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"The reason I have to do it is because someone has stolen my work and perverted the system," Copeland says.
But Ahmed describes his style as more utopian than Enron-esque. He likens A-Plus to the Princeton Review and Kaplan tutoring programs. Saying America is a place where "everybody helps everybody out," Ahmed claims his intent is only to help students.
Those who bring him the tests don't receive cash, but they do get discounted rates from A-Plus. If some profs don't allow their tests to be taken out of the classroom, then how could Ahmed get those exams if they weren't pilfered?
"This is a good question," he says. "Am I the one to ask, 'Did you steal this from somebody?' I'm no one to judge anybody. I don't play God."
He says that even Best Buy shoppers can't be 100 percent sure they're not bringing home a stolen TV. But if somehow God signaled to Ahmed that a test was indeed stolen, he says, he would not buy it.
Ahmed says he was a UH tutor in the early to mid-'90s, when he and other tutors turned their talents into a commercial enterprise. They rented conference rooms in the on-campus Hilton and conducted their own after-hours sessions for students. That led to the creation of A-Plus, which expanded to Lubbock last summer to help Texas Tech students.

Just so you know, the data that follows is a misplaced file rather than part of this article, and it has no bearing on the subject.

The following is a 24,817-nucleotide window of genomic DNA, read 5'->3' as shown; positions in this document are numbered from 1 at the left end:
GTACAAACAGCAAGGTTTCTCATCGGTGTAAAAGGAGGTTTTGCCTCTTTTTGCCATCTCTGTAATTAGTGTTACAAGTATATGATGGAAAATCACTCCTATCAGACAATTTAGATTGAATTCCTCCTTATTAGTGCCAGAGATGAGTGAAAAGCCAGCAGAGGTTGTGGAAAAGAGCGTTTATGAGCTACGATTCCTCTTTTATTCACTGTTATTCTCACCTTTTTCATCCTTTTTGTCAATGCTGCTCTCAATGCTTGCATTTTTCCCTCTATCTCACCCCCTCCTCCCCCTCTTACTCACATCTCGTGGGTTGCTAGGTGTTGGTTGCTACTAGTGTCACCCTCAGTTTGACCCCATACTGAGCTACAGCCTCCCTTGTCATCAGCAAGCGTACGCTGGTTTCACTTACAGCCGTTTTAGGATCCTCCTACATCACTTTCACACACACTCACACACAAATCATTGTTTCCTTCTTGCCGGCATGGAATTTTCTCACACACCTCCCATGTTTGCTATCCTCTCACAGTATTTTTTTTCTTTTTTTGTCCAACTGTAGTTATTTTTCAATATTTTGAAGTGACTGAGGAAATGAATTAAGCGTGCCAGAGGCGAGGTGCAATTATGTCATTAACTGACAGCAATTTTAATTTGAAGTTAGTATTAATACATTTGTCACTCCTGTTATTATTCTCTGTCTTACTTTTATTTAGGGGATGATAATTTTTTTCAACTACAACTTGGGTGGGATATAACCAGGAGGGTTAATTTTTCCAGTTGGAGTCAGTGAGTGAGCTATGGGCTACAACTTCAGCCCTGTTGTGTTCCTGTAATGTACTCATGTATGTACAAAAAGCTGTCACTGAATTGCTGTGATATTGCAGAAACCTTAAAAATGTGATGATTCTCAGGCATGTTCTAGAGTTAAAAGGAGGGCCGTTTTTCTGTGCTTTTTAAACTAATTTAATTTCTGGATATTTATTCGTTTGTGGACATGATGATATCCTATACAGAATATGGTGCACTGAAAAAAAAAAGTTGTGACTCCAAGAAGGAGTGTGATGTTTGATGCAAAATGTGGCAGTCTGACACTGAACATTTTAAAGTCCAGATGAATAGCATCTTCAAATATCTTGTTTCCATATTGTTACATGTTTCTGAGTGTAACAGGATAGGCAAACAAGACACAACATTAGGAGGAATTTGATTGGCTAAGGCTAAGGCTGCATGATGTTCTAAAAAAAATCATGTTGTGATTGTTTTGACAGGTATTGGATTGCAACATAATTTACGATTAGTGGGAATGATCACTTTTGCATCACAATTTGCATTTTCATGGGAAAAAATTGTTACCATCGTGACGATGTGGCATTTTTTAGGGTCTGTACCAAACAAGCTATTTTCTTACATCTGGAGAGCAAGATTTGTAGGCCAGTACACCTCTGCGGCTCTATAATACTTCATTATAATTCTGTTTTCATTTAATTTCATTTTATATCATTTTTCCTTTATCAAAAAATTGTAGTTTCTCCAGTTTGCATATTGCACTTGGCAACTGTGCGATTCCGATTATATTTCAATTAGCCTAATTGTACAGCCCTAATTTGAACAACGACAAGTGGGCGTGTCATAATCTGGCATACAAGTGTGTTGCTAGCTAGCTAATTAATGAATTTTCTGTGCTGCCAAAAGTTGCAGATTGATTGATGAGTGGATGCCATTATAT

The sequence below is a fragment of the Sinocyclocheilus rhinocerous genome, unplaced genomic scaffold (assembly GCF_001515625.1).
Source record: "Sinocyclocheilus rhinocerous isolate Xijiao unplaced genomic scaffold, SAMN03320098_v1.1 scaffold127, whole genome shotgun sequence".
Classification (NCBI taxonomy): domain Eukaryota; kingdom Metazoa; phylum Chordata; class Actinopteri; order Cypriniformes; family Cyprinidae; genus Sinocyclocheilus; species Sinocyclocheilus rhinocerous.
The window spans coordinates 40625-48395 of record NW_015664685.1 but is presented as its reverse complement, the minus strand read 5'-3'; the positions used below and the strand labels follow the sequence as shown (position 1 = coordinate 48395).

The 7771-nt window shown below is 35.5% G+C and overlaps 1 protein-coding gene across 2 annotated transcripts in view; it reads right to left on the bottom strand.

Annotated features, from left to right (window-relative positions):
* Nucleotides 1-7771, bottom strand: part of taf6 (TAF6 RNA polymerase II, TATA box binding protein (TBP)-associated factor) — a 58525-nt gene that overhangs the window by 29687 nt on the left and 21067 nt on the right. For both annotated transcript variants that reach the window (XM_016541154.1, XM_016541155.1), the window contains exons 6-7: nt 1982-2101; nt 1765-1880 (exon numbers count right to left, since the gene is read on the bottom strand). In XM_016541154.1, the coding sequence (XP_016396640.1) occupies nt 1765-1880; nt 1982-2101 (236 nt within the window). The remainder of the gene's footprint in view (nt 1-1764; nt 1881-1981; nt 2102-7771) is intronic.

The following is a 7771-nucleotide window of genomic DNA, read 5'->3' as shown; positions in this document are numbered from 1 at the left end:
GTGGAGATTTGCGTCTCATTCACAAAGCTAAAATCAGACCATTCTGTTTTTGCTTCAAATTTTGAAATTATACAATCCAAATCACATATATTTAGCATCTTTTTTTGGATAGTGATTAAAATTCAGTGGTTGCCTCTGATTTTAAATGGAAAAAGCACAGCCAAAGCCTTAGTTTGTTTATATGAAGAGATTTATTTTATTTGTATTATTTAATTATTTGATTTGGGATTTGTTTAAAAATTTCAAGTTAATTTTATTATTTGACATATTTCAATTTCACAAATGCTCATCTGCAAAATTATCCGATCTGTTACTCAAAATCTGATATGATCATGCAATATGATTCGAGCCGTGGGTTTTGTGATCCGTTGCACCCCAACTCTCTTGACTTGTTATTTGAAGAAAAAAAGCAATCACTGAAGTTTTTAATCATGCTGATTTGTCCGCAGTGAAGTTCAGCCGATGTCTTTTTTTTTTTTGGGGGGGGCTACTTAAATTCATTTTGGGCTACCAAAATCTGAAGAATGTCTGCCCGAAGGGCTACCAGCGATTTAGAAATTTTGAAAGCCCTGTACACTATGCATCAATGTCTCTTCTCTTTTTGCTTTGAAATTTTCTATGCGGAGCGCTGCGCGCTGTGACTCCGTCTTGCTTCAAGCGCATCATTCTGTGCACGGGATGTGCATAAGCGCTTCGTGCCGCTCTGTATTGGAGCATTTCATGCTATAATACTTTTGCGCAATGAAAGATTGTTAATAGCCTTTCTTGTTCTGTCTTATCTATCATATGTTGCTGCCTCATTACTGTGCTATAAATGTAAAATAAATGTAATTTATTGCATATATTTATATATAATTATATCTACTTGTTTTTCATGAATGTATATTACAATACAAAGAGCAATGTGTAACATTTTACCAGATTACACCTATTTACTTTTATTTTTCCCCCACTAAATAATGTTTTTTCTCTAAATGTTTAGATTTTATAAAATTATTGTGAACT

While UH officials shun A-Plus, there is a connection of sorts between them. The university's Center for Mexican-American Studies pays Ahmed's brother Saquib, a chemistry teacher at Milby High School, to tutor their students. He conducts his $8-an-hour sessions at A-Plus, although UH pays him directly, rather than through the company.
Rebecca Trevino, manager of the center's Urban Experiences Program, says the tutoring sessions pay off -- students who attend Saquib's reviews tend to perform well on tests.
Brotherton is hoping the same will hold true for her this time around. She doesn't consider what she's doing cheating, and she doesn't believe Ahmed is exploiting her.
So she'll continue to pay her $30, hoping that eventually it will pay off. And if she has an inquiry about one of the questions she's trying to memorize, well, that's her tough luck.
"I don't know if I would really rely on them knowing [the material], because they're not in the class," she says. "So pretty much you're on your own."